With Israeli Drones Buzzing Overhead, Gazans Remain Home in 'Paralyzed' Strip

Despite reports Egyptians are holding marathon talks with Gaza factions and Israeli officials, Gaza’s schools are closed and offices are shut as well

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A Palestinian girl looks out from her family house at the damaged offices of Hamas leader Ismail Haniyeh, in Gaza City, March 26, 2019.
A Palestinian girl looks out from her family house at the damaged offices of Hamas leader Ismail Haniyeh, in Gaza City, March 26, 2019. Credit: Adel Hana/AP
Jack Khoury
Jack Khoury

Gazans woke up Tuesday to a tense morning after a night of little sleep, during which Israeli drones buzzed overhead as the Israeli military carried out a series of strikes on Hamas targets.

Classes were cancelled on Tuesday at most schools in the Strip and - according to Gazans who had been through a number of rounds of fighting over the past decade - parents preferred not to take any risks and stayed home as well. Many offices also remained closed on Tuesday in the coastal enclave.

“One could say that Gaza City and the Strip in general is paralyzed,” Abu Asan, a Gaza City merchant, said Tuesday. “There is no doubt that the people, I mean those who have work, are afraid to set out for a regular work day.” Most of those who went to work Tuesday were emergency personnel or merchants, he added.

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There have been no reports of deaths in Gaza since the fighting erupted on Monday with the rocket attack from Gaza on a home in Mishmeret, north of Tel Aviv, that injured seven people. The Gaza-based Al-Mezan Center for Human Rights reported on Tuesday that three residential buildings in Gaza had been completely destroyed in Israeli aerial raids. The residents of the buildings received advance warnings of the attack from the Israeli army and left in time. Civilian office buildings, including one housing the offices of the Al-Multazam insurance company, were also hit. The Health Ministry in Gaza reported that seven people were lightly wounded in aerial raids late Monday night.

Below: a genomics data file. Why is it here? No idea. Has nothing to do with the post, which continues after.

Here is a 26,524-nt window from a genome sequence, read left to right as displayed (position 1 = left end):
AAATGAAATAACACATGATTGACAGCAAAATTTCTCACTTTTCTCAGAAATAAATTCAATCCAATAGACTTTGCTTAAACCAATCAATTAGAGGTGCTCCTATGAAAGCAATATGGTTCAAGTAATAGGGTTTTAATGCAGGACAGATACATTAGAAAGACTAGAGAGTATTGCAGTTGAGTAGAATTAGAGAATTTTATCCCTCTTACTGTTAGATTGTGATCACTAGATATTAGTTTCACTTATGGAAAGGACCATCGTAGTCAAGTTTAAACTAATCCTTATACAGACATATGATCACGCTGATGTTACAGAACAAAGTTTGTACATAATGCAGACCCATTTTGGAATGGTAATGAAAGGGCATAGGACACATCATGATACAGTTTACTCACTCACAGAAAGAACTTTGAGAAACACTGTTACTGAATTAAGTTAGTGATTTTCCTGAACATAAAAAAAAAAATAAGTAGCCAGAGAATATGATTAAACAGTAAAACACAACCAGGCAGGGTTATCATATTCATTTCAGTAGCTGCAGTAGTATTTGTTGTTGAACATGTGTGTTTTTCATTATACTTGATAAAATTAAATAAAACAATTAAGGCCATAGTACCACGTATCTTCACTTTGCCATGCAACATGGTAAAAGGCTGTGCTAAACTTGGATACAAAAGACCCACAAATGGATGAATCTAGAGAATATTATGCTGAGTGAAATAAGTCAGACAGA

On Monday night, Hamas and Islamic Jihad announced a cease-fire had been reached. Israeli officials later denied that a cease-fire agreement had been reached and limited exchanges have continued. The last rocket from Gaza was fired at about 4 A.M. early Wednesday and was intercepted by Israel’s Iron Dome anti-missile defense system over the industrial area of the city of Ashkelon, just north of the Strip.

Palestinian sources said Israel was conditioning an agreement to end hostilities on an end to the launch of airborne firebombs over the border into Israel and the suspension of activity along the border, including demonstrations scheduled for this weekend to mark a year since the mass protests began there on March 30 of last year.

Qatar-based Al-Jazeera television reported on Tuesday that an Egyptian delegation was holding marathon talks with Palestinian factions in Gaza and with Israeli officials to maintain the quiet. A senior Hamas political official told Haaretz that the Palestinian factions were committed to an approach agreed upon with the Egyptians, in which quiet on one side would be met by quiet on the other.

The committee organizing the mass protests by Gazans along the Israeli border fence announced on Tuesday that it was suspending nighttime protests along the border in the wake of this week’s flare-up of fighting. The committee made it clear, however, that the nighttime operations, which have included loud demonstrations and the throwing of firebombs near Israeli border communities, were not being cancelled altogether but simply deferred.

It’s not certain at this stage whether the suspension of the protests is a tactical step, part of the Egyptian mediators’ efforts to end hostilities.

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